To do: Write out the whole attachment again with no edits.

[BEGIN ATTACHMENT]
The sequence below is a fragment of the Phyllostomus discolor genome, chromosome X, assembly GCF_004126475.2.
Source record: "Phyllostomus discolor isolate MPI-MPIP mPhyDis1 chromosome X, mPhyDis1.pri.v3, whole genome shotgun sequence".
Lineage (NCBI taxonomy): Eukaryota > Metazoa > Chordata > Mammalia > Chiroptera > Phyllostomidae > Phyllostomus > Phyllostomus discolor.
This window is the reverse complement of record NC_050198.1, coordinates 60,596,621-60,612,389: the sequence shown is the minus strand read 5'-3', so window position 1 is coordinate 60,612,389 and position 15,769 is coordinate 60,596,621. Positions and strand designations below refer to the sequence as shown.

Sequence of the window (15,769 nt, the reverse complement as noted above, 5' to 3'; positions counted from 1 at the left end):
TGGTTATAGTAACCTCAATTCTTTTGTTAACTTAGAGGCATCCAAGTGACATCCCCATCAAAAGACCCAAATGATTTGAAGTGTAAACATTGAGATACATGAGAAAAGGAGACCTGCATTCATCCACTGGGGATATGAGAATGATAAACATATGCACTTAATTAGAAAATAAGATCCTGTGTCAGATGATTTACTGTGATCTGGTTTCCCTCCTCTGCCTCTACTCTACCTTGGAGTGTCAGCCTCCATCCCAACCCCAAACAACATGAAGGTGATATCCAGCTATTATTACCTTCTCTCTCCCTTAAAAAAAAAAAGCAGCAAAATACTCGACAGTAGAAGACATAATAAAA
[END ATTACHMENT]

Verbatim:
The sequence below is a fragment of the Phyllostomus discolor genome, chromosome X, assembly GCF_004126475.2.
Source record: "Phyllostomus discolor isolate MPI-MPIP mPhyDis1 chromosome X, mPhyDis1.pri.v3, whole genome shotgun sequence".
Lineage (NCBI taxonomy): Eukaryota > Metazoa > Chordata > Mammalia > Chiroptera > Phyllostomidae > Phyllostomus > Phyllostomus discolor.
This window is the reverse complement of record NC_050198.1, coordinates 60,596,621-60,612,389: the sequence shown is the minus strand read 5'-3', so window position 1 is coordinate 60,612,389 and position 15,769 is coordinate 60,596,621. Positions and strand designations below refer to the sequence as shown.

Sequence of the window (15,769 nt, the reverse complement as noted above, 5' to 3'; positions counted from 1 at the left end):
TGGTTATAGTAACCTCAATTCTTTTGTTAACTTAGAGGCATCCAAGTGACATCCCCATCAAAAGACCCAAATGATTTGAAGTGTAAACATTGAGATACATGAGAAAAGGAGACCTGCATTCATCCACTGGGGATATGAGAATGATAAACATATGCACTTAATTAGAAAATAAGATCCTGTGTCAGATGATTTACTGTGATCTGGTTTCCCTCCTCTGCCTCTACTCTACCTTGGAGTGTCAGCCTCCATCCCAACCCCAAACAACATGAAGGTGATATCCAGCTATTATTACCTTCTCTCTCCCTTAAAAAAAAAAAGCAGCAAAATACTCGACAGTAGAAGACATAATAAAA